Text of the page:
IN addition to what I've just said, the worldbuilding itself was lacking too much for my liking. I had a general idea of what things were like, but there was really no development or explanation for what type of world this was. As mentioned, I have since discovered that Aryan has a previous series that features many of the characters from this new series that provides much more background about the characters, the world itself, and the magic system, so that does help me understand a bit more why this book didn't go into as much depth. That being said, if this is considered a series that you can read without reading previous does (which I'm fairly certain that is how it's being marketed, but I could be wrong), then you might find yourself wanting more from this world.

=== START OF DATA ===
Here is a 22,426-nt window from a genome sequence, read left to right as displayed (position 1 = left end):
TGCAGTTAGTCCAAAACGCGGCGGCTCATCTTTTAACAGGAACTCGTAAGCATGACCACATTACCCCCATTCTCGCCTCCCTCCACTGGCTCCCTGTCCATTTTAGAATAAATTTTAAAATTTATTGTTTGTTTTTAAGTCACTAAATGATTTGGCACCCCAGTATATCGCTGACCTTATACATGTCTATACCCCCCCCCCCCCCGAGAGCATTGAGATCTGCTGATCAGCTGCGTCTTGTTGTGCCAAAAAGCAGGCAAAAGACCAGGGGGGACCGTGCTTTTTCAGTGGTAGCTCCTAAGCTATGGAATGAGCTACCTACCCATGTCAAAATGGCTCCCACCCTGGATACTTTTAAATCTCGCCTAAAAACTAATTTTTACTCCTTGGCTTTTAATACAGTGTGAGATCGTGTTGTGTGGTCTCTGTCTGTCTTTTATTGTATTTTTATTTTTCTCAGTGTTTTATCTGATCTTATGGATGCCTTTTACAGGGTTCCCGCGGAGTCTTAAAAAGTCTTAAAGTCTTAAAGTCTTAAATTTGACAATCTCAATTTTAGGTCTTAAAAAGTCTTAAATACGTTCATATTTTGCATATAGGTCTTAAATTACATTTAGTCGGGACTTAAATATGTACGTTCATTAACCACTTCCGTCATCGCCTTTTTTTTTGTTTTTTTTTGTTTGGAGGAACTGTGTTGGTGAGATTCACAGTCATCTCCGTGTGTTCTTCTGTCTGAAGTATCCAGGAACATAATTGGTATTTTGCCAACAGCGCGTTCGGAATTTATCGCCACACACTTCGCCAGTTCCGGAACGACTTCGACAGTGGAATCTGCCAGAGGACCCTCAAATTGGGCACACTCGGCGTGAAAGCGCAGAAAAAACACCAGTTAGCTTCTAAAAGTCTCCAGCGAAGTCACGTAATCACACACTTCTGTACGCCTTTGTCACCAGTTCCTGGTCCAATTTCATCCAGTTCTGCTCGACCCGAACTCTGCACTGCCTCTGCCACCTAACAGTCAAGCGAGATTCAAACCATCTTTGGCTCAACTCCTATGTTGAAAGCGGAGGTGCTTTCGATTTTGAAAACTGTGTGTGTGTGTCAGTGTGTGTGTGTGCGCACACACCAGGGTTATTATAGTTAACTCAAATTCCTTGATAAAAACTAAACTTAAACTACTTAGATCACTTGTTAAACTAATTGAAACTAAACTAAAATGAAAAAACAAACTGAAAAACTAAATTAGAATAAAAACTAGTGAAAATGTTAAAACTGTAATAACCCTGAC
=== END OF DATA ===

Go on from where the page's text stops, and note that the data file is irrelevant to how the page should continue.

Also, this is a minor detail, but an important one--I wanted a map so badly! Growing up, I never understood or used maps when reading fantasy, but over the past few years they have become indispensable to me and I feel that Mageborn could have majorly benefited from having one. I'm not counting this against the book or in my rating, but it's just a minor quibble of mine.

Overall, I've given Mageborn three-and-a-half stars! Despite it falling short of being on par with some of the great epic fantasies, Mageborn is still a solid, decent read that I would still recommend to any fantasy fan. I will probably check out the next book as well to see what happens and if there are any improvement, and I might also go back and check out Aryan's previous series, which is supposedly better than this one.



**I received a review copy of Mageborn courtesy of Orbit in exchange for an honest review. This has no effect on my rating or enjoyment of the book.**